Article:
Have you ever been hurt by someone? The pain can go deep and feel very heavy. It can be hard to forgive that person who hurt you. Sometimes it feels like you just can’t move on. “I know I need to forgive them, but I don’t know how!” For a while I struggled with this, too. I didn’t even realize at first that I hadn’t forgiven. When I saw the truth about my heart, I wondered what I needed to do to change it.
The biggest thing to do is pray. As hard as it may be, pray for the person who hurt you. Pray for God to help you be able to pray for the person who hurt you. Ask Him to change your heart. Come to God honestly and tell Him how you feel, and then ask Him to change you and heal you from your hurt. God is the only one who can change your heart and enable you to forgive.
As I was praying for Jesus to help me let go of my hurt and forgive, this visual came to mind:
It is as if the words and actions that happened to you are objects that someone threw at you. They hit you and they hurt. Maybe some of them even knocked you to the ground. Once you get back to your feet, you pick all of the hurtful things up and put them into a suitcase. You pick the suitcase up, but the question now is, what do you do with this suitcase you are holding?
Sometimes we try to carry the suitcase around with us everywhere we go. We write our offender’s name in big letters on the front, so that everyone knows where our suitcase came from, tie a bow around it, and keep our hurt with us all the time – almost as if it were a little pet. But the longer we carry it, the bigger and heavier it starts to feel. We find that things we used to be able to do are pretty hard now that we have to tote this bulky, heavy suitcase around everywhere. Our arms start burning from fatigue of our burden, and it probably puts us in a bad mood.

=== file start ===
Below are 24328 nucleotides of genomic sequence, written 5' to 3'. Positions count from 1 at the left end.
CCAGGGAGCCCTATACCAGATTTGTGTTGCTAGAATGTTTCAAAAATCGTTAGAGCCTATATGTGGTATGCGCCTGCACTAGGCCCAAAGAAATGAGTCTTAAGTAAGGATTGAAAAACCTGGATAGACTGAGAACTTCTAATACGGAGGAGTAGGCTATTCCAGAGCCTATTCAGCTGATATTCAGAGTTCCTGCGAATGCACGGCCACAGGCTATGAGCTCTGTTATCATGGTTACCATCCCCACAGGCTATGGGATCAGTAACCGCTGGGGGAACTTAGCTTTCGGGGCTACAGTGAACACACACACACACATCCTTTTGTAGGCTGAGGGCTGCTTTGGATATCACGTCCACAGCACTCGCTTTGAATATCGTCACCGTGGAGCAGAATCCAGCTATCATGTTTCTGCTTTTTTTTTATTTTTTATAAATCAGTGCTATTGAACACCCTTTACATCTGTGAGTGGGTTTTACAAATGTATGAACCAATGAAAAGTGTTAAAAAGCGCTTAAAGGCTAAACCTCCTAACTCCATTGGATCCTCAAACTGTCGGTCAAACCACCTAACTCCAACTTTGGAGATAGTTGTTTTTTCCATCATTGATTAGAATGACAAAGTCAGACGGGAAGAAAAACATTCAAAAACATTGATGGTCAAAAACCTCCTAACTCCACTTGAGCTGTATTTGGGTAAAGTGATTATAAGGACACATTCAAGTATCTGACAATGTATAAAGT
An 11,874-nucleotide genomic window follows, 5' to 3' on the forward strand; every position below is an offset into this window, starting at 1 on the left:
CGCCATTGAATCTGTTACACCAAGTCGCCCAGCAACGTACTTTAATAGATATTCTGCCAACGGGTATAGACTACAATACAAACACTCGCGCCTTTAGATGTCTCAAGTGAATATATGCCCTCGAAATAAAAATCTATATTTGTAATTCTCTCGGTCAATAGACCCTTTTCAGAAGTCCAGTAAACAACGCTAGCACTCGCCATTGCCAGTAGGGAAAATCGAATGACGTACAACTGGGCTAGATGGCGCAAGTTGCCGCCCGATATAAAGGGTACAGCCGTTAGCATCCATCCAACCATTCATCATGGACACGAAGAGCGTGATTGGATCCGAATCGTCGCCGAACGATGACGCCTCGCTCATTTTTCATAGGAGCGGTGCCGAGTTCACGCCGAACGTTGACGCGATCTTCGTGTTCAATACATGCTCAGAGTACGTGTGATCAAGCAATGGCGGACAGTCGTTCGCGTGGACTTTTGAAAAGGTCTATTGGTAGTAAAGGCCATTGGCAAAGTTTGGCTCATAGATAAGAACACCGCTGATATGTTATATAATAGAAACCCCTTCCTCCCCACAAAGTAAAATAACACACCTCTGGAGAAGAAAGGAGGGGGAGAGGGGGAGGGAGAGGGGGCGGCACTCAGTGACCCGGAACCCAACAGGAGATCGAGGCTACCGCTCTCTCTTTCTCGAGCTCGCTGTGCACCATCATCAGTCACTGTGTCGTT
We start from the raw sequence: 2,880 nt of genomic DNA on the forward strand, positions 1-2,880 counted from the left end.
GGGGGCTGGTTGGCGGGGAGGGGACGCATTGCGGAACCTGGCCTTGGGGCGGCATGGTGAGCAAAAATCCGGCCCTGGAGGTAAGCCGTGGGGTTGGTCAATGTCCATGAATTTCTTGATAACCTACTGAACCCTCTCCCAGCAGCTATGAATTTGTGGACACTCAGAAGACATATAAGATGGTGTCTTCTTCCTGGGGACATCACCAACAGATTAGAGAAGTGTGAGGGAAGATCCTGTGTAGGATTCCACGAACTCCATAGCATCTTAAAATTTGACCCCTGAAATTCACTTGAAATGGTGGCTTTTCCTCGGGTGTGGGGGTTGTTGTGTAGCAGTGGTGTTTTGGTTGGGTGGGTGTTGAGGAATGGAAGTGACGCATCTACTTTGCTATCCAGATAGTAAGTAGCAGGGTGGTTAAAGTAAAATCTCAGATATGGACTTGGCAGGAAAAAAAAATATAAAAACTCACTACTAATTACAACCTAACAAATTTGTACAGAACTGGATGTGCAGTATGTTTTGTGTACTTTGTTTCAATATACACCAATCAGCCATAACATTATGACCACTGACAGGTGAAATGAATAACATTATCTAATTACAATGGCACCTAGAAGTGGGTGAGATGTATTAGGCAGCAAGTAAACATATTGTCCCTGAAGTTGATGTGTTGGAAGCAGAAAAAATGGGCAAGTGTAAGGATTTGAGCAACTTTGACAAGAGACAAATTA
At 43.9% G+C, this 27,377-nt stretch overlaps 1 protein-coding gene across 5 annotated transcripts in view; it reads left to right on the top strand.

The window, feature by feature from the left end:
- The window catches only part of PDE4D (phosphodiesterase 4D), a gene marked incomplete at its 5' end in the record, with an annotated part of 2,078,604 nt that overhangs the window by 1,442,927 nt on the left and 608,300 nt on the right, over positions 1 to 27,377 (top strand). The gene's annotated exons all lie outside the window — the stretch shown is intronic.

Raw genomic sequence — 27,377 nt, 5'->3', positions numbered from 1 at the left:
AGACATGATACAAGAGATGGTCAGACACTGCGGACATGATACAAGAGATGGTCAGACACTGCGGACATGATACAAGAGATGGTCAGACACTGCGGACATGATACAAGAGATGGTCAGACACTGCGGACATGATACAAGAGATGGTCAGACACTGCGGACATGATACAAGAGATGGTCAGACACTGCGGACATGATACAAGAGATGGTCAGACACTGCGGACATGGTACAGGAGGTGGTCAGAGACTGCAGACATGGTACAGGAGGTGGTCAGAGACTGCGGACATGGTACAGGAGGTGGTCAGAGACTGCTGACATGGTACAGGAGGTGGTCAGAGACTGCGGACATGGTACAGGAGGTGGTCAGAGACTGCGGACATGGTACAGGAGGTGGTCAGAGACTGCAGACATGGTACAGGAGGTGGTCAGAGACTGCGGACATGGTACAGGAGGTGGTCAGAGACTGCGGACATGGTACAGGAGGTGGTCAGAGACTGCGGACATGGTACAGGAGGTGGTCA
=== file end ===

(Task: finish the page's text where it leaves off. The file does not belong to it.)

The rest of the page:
Another tendency is to try and make the person who hurt us carry the suitcase around. “I didn’t ask for this. It is their fault. They were wrong to hurt me and so they should bear the burden of it.” We try to throw our suitcase at the person who hurt us. We yell at them that this is their fault and they had better pay for it. We want so badly to be rid of the suitcase because we hate it, but no one else can carry it. Unfortunately, in our desperate attempts to free ourselves from the weight of our hurt, we may crash into other people around us and hurt them as well.
Neither of these situations are what is meant to happen. There is only one right response for us when we find ourselves holding a suitcase full of hurt and wrong that was done to us. As soon as we pick that suitcase up, we are to take it to the throne of Jesus. It is a throne of grace and mercy (Hebrews 4:16), and Jesus will gladly take that suitcase from us and help us to heal from what happened to us. And the good news is that if we find we have been carrying one – or maybe even many suitcases – around for a long time, it is never too late to give it to Jesus!
We cannot carry the suitcase ourselves. It only drags us down and hurts us more. We aren’t made to be able to carry it around. And as much as we may try, no one else can take it away from us – only Jesus. But we have to be willing to give it to Him. We have to let go of our claim on what is inside the suitcase. We have to let go of our “right” to our hurt, our anger, our distrust, our constant remembering of what happened, all of it. And every time something from it comes up, lay it down again and again at His feet.
When we lay the suitcase down at Jesus’ feet, understanding that He will carry the weight of what happened to us – that He did already do that on the cross – and trust that He will take care of everything related to the situation, we find the ability to move on from what happened to hurt us because we aren’t constantly dragging it with us everywhere anymore. And Jesus can then take all of the things inside the suitcase, even though they were painful, and turn them around to help us. (Romans 8:28)
“Come to me, all you who are weary and burdened, and I will give you rest. Take my yoke upon you and learn from me, for I am gentle and humble in heart, and you will find rest for your souls. For my yoke is easy and my burden is light.” – Matthew 11:28-30